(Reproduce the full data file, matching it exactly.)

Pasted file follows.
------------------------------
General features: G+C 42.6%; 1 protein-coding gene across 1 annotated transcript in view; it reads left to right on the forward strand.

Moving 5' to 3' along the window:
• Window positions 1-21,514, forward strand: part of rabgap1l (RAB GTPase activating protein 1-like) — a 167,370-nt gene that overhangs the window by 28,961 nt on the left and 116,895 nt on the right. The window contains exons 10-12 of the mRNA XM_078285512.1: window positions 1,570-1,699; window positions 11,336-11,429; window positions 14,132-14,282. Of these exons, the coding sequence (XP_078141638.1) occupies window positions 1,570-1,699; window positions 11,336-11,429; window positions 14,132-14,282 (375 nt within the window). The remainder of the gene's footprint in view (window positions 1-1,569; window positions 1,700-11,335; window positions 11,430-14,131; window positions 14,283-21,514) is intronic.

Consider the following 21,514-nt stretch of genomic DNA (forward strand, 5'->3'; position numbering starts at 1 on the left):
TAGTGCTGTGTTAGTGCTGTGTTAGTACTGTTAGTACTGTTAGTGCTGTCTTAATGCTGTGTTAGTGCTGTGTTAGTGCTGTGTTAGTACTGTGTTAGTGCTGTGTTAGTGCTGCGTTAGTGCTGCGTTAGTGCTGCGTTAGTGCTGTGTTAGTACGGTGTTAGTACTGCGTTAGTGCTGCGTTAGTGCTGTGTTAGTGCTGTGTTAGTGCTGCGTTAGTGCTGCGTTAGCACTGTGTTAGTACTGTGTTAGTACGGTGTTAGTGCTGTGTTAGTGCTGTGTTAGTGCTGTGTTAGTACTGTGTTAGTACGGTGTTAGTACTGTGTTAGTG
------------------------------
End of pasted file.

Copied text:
General features: G+C 42.6%; 1 protein-coding gene across 1 annotated transcript in view; it reads left to right on the forward strand.

Moving 5' to 3' along the window:
• Window positions 1-21,514, forward strand: part of rabgap1l (RAB GTPase activating protein 1-like) — a 167,370-nt gene that overhangs the window by 28,961 nt on the left and 116,895 nt on the right. The window contains exons 10-12 of the mRNA XM_078285512.1: window positions 1,570-1,699; window positions 11,336-11,429; window positions 14,132-14,282. Of these exons, the coding sequence (XP_078141638.1) occupies window positions 1,570-1,699; window positions 11,336-11,429; window positions 14,132-14,282 (375 nt within the window). The remainder of the gene's footprint in view (window positions 1-1,569; window positions 1,700-11,335; window positions 11,430-14,131; window positions 14,283-21,514) is intronic.

Consider the following 21,514-nt stretch of genomic DNA (forward strand, 5'->3'; position numbering starts at 1 on the left):
TAGTGCTGTGTTAGTGCTGTGTTAGTACTGTTAGTACTGTTAGTGCTGTCTTAATGCTGTGTTAGTGCTGTGTTAGTGCTGTGTTAGTACTGTGTTAGTGCTGTGTTAGTGCTGCGTTAGTGCTGCGTTAGTGCTGCGTTAGTGCTGTGTTAGTACGGTGTTAGTACTGCGTTAGTGCTGCGTTAGTGCTGTGTTAGTGCTGTGTTAGTGCTGCGTTAGTGCTGCGTTAGCACTGTGTTAGTACTGTGTTAGTACGGTGTTAGTGCTGTGTTAGTGCTGTGTTAGTGCTGTGTTAGTACTGTGTTAGTACGGTGTTAGTACTGTGTTAGTG